[Show abstract] [Hide abstract]
    ABSTRACT: Objectives: To systematically review the evidence from prospective and retrospective cohort studies on the association between gestational weight gain (GWG) and offspring's body weight. Methods: Electronic databases PubMed, Web of Science, CINAHL, and Academic Search Premiere were searched from inception through March 18, 2013. Included studies (n = 23) were English articles that examined the independent associations of GWG with body mass index (BMI) and/or overweight status in the offspring aged 2 to 18.9 years. Two authors independently extracted the data and assessed methodological quality of the included studies. Results: Evidence from cohort studies supports that total GWG and exceeding the Institute of Medicine maternal weight gain recommendation were associated with higher BMI z-score and elevated risk of overweight or obesity in offspring. The evidence of high rate of GWG during early- and mid-pregnancy is suggestive. Additionally, the evidence on inadequate GWG and net GWG in relation to body weight outcomes in offspring is insufficient to draw conclusions. Conclusions: These findings suggest that GWG is a potential risk factor for childhood obesity. However, findings should be interpreted with caution due to measurement issues of GWG and potential confounding effects of shared familial characteristics (i.e., genetics and maternal and child's lifestyle factors).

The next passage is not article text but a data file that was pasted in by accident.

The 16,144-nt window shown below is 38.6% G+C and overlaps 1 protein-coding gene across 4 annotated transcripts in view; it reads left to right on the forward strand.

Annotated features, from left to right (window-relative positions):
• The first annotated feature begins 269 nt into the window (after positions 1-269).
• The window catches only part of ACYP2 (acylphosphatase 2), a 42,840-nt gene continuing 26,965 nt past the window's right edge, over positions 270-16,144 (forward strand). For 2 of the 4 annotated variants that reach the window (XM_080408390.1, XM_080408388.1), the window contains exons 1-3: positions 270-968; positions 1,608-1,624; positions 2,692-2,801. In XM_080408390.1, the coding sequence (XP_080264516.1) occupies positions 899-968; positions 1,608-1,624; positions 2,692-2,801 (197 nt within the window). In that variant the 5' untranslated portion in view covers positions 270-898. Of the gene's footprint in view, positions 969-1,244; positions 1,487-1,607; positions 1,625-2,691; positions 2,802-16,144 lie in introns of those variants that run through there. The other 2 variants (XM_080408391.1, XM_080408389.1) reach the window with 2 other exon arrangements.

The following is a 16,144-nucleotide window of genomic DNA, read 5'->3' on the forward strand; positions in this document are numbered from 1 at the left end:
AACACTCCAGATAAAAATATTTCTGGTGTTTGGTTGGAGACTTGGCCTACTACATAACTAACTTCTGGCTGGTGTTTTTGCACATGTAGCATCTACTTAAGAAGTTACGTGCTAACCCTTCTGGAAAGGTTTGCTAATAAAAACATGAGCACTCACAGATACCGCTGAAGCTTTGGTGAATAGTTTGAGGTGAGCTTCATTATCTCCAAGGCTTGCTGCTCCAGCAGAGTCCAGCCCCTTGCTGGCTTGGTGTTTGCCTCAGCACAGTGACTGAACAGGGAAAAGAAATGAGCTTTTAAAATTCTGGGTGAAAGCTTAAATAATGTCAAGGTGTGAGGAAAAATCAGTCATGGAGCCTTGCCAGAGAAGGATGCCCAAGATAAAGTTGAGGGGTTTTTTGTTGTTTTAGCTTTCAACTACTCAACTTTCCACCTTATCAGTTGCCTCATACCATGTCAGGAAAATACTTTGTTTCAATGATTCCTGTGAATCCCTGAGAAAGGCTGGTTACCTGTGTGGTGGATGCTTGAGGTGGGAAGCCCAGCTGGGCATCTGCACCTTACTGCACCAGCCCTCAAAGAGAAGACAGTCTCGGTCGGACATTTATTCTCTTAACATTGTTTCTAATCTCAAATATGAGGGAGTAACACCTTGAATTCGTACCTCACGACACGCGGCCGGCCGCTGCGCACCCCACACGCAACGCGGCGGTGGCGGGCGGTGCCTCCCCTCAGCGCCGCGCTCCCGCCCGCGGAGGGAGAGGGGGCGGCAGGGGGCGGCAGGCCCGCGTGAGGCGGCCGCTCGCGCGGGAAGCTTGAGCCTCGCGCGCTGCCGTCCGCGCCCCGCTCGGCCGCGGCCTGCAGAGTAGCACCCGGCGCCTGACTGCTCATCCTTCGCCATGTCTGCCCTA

Journal of obesity 10/2014; 2014. DOI:10.1155/2014/524939
  • Source
    • "Childbearing is a commonly cited cause of weight gain for women, and studies have shown 45% of normal, 40% to 50% of overweight, and 60% of obese women retain weight at 6 months postpartum.1 Studies of women 10 years and 15 years after their last childbirth show that compared to women who lost all pregnancy weight by 6 months postpartum, women who retained any weight at 6 months postpartum had increased odds of experiencing midlife obesity, coronary heart disease, and diabetes.2,3 "
    [Show abstract] [Hide abstract]
    ABSTRACT: Health coaching is an emerging behavioral intervention to improve outcomes in chronic disease management and prevention; however, no studies have investigated its utility in postpartum women who have gained excess weight during pregnancy. A 32-year-old primigravida woman who was overweight at conception and gained 23 lbs more than Institute of Medicine recommendations for her pre-pregnancy body mass index participated in a 6-month personalized health planning with integrative health coaching (PHPIHC) intervention. The intervention included a baseline health risk assessment review with a healthcare provider and eight biweekly, 30-minute telephonic health coaching sessions. The participant demonstrated improvement in physical activity, energy expenditure, knowledge, and confidence to engage in healthpromoting behaviors. Although the participant did not reach the target weight by completion of the health coaching sessions, follow up 8 months later indicated she achieved the target goal (within 5% of prepregnancy weight). This case report suggests that PHP-IHC can support postpartum women in returning to pre-pregnancy weight after gaining excess gestational weight. Future research and clinical trials are needed to determine the best timing, length, and medium (online, in-person, telephonic) of PHP-IHC for postpartum women.
    07/2013; 2(4):72-77. DOI:10.7453/gahmj.2013.033
Show more


18 Reads
Available from